VC1-04: Final Reflection on History of Design Lessons

I had imagined History of Graphic Design to be rather boring, focused around technical terms like serif and kerning for typography, and rules for grids and layouts. Instead I was pleasantly surprised by not only how much more there is to graphic design, but the wider scheme of cultures and disciplines it is connected to. I enjoyed how you explained the cultural background and changes in society that each artist/design was set against (although not chronologically; recognising the difficulty in doing so for design and art movements that really bounce back and forth in the time tunnel). It was meaningful this way and helped me understand how my own design practice is and should also be closely aligned with the developments in society.

Perhaps because I don’t take Typography I, I enjoyed the little insights to linguistics and semiotics gained from learning about graphic design – which I realise now is so intertwined with language, and not divorced from it just because its “visual communication” (not sure where I got that impression from). On the “visuals side”, I also hadn’t realised how closely intertwined graphic design was with fine art movements. It was interesting to see how designers responded to the manifestos of Futurism and Dada within a design framework, as opposed to painting in brisk dynamic brushstrokes or mounting urinals on pedestals.

Additionally, I appreciated how you introduced examples where links were drawn between graphic design/visual communication and other mediums, such as in the film title sequence of The Man With The Golden Arm, and the use of photomontage in poster design. Not because of the whole “T-shaped designer manifesto” the professors are trying with our History of Design education, but simply because I thought it showed how versatile and adaptable graphic design is (and perhaps the most widely applied across media and disciplines, compared to product and interactive design). I thought maybe since you showed us designers and works produced against the backdrop of the rise of corporate and identity branding, it would have been nice to have examples of graphic design incorporated into product design as well; in packaging and other paraphernalia. That might have aided my understanding of how graphic design was applied across different media.

The lessons, to my surprise, also complemented my practice in Visual Communication I. The designers and examples, ways of design thinking and design trends were valuable inspiration that I referred to in my assignments. If I had to summarise what I gained from the lessons, I think visual communication/graphic design is about the art of communicating ideas not only specific to periods, but across; each design movement or innovation being a response to another, no culture pr period excluded. Most heartwarming to know was that graphic designers are found in every aspect of society – politics, sciences, music, entertainment, sports, currency, education, you-name-it – and that they are so so important in every one of them. I am happy to be in the position of facilitating one of the most important activities of humans: communication.


PS: I think the use of OSS posts to consolidate reflections after each lesson was very effective in facilitating learning, not just for myself but from reading the posts put up by other classmates, and the comments/external links you put up. Also appreciate the very lovely printouts with keywords every lesson. For quizzes however, perhaps focusing on the significance of designers/the different movements and developments is more meaningful than simply recalling names and definitions.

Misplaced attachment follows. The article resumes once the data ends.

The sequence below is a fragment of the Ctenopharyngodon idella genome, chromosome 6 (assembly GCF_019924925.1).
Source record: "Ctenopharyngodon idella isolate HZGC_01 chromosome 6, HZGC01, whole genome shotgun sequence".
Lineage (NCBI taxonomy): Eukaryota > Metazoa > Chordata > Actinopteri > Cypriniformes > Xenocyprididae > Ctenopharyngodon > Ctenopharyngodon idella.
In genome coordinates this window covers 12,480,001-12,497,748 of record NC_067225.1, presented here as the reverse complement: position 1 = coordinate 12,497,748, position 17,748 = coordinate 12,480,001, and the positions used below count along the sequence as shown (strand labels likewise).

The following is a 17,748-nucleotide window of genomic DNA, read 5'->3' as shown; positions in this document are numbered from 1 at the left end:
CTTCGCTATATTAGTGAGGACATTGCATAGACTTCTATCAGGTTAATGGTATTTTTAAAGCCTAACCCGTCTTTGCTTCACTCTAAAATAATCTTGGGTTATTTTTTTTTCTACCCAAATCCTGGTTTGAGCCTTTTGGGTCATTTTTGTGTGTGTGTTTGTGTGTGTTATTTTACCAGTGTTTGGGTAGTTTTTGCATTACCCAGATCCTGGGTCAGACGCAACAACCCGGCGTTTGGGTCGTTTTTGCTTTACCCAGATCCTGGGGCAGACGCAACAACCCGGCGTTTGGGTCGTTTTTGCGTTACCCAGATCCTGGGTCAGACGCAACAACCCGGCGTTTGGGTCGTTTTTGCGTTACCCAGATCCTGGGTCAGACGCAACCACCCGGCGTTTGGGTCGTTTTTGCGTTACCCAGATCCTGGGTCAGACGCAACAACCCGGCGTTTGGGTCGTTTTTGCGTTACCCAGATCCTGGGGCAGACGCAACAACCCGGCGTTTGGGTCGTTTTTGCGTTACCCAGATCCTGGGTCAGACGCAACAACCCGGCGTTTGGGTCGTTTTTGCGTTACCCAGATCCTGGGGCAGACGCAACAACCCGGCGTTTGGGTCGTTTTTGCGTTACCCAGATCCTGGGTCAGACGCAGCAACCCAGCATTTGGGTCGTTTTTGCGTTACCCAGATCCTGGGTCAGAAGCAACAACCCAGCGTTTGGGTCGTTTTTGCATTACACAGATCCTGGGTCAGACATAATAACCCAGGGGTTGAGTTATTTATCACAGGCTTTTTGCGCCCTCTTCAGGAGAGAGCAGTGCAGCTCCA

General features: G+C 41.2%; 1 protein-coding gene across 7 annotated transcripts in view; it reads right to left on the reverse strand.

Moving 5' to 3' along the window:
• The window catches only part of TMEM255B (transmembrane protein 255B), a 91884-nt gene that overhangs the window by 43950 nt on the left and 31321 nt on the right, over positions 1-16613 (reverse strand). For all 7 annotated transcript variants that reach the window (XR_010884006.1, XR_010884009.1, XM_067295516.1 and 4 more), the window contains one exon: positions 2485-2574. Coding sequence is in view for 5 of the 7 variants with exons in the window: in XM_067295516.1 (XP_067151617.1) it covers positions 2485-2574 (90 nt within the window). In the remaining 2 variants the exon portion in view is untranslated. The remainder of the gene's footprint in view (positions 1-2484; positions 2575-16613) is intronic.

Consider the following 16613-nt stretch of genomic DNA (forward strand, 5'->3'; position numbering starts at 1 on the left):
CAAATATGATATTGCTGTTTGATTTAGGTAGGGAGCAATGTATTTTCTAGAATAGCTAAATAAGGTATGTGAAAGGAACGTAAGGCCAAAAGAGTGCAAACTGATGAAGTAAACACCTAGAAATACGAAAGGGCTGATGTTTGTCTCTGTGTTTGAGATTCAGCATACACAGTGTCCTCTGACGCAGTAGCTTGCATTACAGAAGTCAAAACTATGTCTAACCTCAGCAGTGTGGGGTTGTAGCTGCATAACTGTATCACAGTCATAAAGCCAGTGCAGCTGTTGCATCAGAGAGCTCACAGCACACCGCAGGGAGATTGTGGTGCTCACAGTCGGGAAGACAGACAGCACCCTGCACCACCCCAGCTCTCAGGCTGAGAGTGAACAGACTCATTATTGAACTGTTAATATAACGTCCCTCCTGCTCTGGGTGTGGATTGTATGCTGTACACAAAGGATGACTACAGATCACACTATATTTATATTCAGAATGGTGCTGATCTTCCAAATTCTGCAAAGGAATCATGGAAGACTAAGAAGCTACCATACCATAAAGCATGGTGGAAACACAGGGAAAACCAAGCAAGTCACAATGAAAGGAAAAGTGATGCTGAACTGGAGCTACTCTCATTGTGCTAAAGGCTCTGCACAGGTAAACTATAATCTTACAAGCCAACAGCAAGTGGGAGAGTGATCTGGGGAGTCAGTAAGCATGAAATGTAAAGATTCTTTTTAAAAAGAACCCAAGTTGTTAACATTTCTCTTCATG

VC1-03: Aupollinaire’s “Calligrammes”

What strikes me as interesting about calligrams is how it emphasises the importance of visual representation as a language; a means of human communication. From lecture 1 we learnt about how the written word and alphabet characters evolved from the archaic Lascaux cave pictographs and the Egyptian’s early hieroglyphs. Humans developed a system for communicating information that was not a literal image of what it represents. For the English alphabets at least (less so for Chinese characters), they look nothing like anything found in our physical reality.

Yet with calligrams, the written word and characters are arranged to evoke visual representations. Paragraphs are formatted to function like ideographs; typeface and arrangement of words on the page purposefully add meaning to the compositions of the poems they form.

I think it hits me even harder that Guillaume Apollinaire’s work, “Calligrammes”, in which this format is employed, is a collection of poems about war.

“Calligrammes: Poems of Peace and War.”

The poems in the collection revolve around his experiences as a soldier during World War I. It is as if words alone – characters divorced from all visual associations and semblance with natural reality – are insufficient to convey the magnitude of emotion and atrocities of war; that Apollinaire saw the need to further resort to arranging the words to evoke visual images of war for effective communication. It is not enough to describe the battlefields with words, he saw it necessary to create a man running away, out of words.

Apollinaire’s collection of poems contributes to the tradition of pattern or figure poetry (carmen figuratum) in which type is arranged in a configuration to convey or extend the emotional content of the words. 

The written language was invented to extend the limited vocabulary of expression that pure figurative, ideographic symbols allowed. A few centuries later, we see a renewed reverence of the expressive power of visual representation; in figure poetry, written language is arranged to form visual figures “to convey or extend the emotional content of the words.”

With further research, I was interested to find further distinctions between 2 types of unconventionally-shaped poetry:

1 Concrete poetry: in which the poem’s message relies solely on the arrangement of type and graphic spaces to be conveyed, rather than on words for the meanings they carry, versus

2 Pattern poetry: in which a poem’s message is still conveyed and retained through the words alone; the arrangement of type is but an extension and support to the expressive power of words.

VC1-02: The Elements of Euclid